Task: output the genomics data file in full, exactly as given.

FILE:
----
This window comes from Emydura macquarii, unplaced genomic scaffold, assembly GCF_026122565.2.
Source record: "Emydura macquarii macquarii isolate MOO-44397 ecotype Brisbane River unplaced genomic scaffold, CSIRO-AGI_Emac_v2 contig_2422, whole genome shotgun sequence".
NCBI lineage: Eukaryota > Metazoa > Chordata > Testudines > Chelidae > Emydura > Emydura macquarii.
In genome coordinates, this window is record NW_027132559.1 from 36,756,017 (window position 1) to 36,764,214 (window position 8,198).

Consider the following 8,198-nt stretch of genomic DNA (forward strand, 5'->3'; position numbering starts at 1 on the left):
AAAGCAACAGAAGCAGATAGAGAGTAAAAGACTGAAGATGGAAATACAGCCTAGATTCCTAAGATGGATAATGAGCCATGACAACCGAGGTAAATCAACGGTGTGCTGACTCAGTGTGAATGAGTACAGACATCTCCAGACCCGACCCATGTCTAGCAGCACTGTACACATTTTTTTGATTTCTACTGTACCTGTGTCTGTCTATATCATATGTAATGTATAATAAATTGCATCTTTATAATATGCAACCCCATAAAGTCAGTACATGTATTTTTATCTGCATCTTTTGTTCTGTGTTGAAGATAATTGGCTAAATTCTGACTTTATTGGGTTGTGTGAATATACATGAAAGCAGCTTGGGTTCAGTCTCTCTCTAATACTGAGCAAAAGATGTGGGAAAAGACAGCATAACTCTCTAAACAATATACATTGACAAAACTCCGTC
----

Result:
This window comes from Emydura macquarii, unplaced genomic scaffold, assembly GCF_026122565.2.
Source record: "Emydura macquarii macquarii isolate MOO-44397 ecotype Brisbane River unplaced genomic scaffold, CSIRO-AGI_Emac_v2 contig_2422, whole genome shotgun sequence".
NCBI lineage: Eukaryota > Metazoa > Chordata > Testudines > Chelidae > Emydura > Emydura macquarii.
In genome coordinates, this window is record NW_027132559.1 from 36,756,017 (window position 1) to 36,764,214 (window position 8,198).

Consider the following 8,198-nt stretch of genomic DNA (forward strand, 5'->3'; position numbering starts at 1 on the left):
AAAGCAACAGAAGCAGATAGAGAGTAAAAGACTGAAGATGGAAATACAGCCTAGATTCCTAAGATGGATAATGAGCCATGACAACCGAGGTAAATCAACGGTGTGCTGACTCAGTGTGAATGAGTACAGACATCTCCAGACCCGACCCATGTCTAGCAGCACTGTACACATTTTTTTGATTTCTACTGTACCTGTGTCTGTCTATATCATATGTAATGTATAATAAATTGCATCTTTATAATATGCAACCCCATAAAGTCAGTACATGTATTTTTATCTGCATCTTTTGTTCTGTGTTGAAGATAATTGGCTAAATTCTGACTTTATTGGGTTGTGTGAATATACATGAAAGCAGCTTGGGTTCAGTCTCTCTCTAATACTGAGCAAAAGATGTGGGAAAAGACAGCATAACTCTCTAAACAATATACATTGACAAAACTCCGTC